With 2013 just around the corner, I have no doubt that many people will be heading back to the gym to make those with New Year’s Resolutions in hand. And I know for a fact that a few of you have your first triathlon on the list of things to do next year. So let me start you off right and share some advice on getting the wheels rolling for your first season in tri.
The hardest part
|My buddy and Jon crossing the finish line at his first Tri|
The hardest part about getting into a sport like triathlon isn’t learning how to swim, its certainly not clipping into road cleats, and it’s definitely not the 5km run. Its committing to doing it and signing up for that first race. Triathlon is an intimidating sport to first get into because of the associations we around having to actively participate and train in three sports rather than one. In reality, getting to the finish line of your first triathlon is 90% mental and only 10% physical.
I don’t mean to sound mean or anything like that, but I’ve seen some truly terrible swimmers commit themselves to completing their first sprint tri with a 500m swim, and in a few months they were more than capable of getting out of the water in a respectable time. On the bike, take your phone with you and track how fast and how far you can go in an hour and you’ll be surprised at how quickly 20km can zip by. And as for the run, 5km isn’t anything to trivialize, but if you’ve spent more than half an hour on a treadmill and not succumbed to death by boredom, then you can get through the 5km run.
How challenging your first triathlon ends up being is entirely based on the standards you set for yourself and how committed you are to your goal. For your first tri, just finishing is the perfect goal because it means that you went outside your comfort zone and took your first step, and just like it is for a 1 year old, the first step is always the hardest one.
If it doesn’t get measured it doesn’t get done
Ask any coach and they’ll go on and on about the importance of planning out your season, your months, and your weeks of training. And for good reason. Like I said in the previous section, you’re training for three sports, which means time management is important. Its always good to work with a coach that can help your prioritize how you spend your training hours. Even professional triathletes are faced with a conundrum of how to balance their time between the three sports, and many of them spend between 15 and 30 hours a week this time of year training.
So that brings me to measuring and tracking how you spend your time training. There are awesome online programs that allow you to upload and track your workouts. A few of them include MapMyRun, Strava, GarminConnect, Nike+, and my personal favourite, TrainingPeaks. They all have varying pros and cons, and all have varying degrees of functionality when it comes to planning your training, but I really do prefer TrainingPeaks above all the rest.
With just the basic TrainingPeaks account you can log all your workouts, and the types of workouts and even upload data files from the workouts to the program. Better yet, if you’re working with a coach, they will be able to see those files as well, and give you workout plans for the coming weeks in advance. With the premium account you’ve got an array of tools and apps to analyze individual workouts, and your long term development.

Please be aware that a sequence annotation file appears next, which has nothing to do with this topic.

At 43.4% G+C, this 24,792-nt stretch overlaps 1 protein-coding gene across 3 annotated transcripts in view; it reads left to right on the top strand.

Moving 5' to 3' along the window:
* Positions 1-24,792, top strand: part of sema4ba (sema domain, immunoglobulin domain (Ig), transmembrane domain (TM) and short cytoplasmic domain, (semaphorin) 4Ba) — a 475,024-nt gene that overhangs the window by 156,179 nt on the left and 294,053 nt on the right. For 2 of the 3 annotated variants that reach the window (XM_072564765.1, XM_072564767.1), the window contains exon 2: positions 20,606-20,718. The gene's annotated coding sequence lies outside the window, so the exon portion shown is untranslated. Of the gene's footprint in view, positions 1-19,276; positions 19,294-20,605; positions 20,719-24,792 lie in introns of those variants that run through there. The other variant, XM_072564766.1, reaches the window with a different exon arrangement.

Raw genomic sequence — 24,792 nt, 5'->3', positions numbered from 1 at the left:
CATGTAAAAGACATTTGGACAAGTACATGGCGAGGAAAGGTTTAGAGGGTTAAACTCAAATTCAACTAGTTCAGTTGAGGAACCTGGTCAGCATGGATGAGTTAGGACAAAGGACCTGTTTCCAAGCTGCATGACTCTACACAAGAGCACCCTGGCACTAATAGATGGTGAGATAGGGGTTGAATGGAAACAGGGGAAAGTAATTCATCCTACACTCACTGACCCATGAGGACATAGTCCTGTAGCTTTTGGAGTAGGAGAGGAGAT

The tools to get the job done
There’s no limit to how much money you can spend on triathlon. At the high end of the spectrum, if you’d just won the lottery you could spend $1200 on a wetsuit, $15000 on a bike, $500 on making the bike fit, $200 on shoes, and another few grand on electronic toys to see how well all that other stuff is working. But those aren’t prerequisites to completing your first triathlon.
To get in the water at a sprint triathlon all you need is a swimsuit and a pair of goggles. If its an open water swim you’ll probably want a wetsuit, and places like Tri It in Calgary actually rent them out. At a sprint triathlon you’ll probably see as many mountain bikes and hybrid bikes as you will road bikes and triathlon bikes. So don’t sweat it if you’re showing up with your Canadian Tire hardtail mountain bike if your goal is just to finish, the rest of us are just buying our speed. And as for the run, well some people are proving these days that you don’t even need shoes.
That being said, you probably already have some of the tools that you can use to measure your performance. There are plenty of apps available for iPhone and Android that will use the GPS feature of your smartphone to track your pace on the run and bike. Many of those apps are available to actually work with the websites I mentioned earlier and can be downloaded right from there. So you might actually be more advanced than you think when it comes to performance tracking.
However, with Christmas just around the corner you may want to have a gaze at my 2012 Triathlete Gift Guide to see what you can get under the tree to help you on your way to next season.
If and when you become more committed to the sport, you’ll find there are pieces of equipment you’ll want to graduate up to. I’d never recommend someone have a go at Ironman on a mountain bike, thats not to say it can’t be done, I’m just saying its not the best way to go about it. But in the meantime, don’t sweat the gear beyond what you’re willing to spend, its all about the engine anyways.
I’ll keep the blogs coming on getting into your first season of triathlon, so if you have any questions or would like to read about something specifically, feel free to post something in the comments section below.
You’ll also soon be able to visit my other blog where I focus more on cycling on the Ridleys website. So stay tuned!
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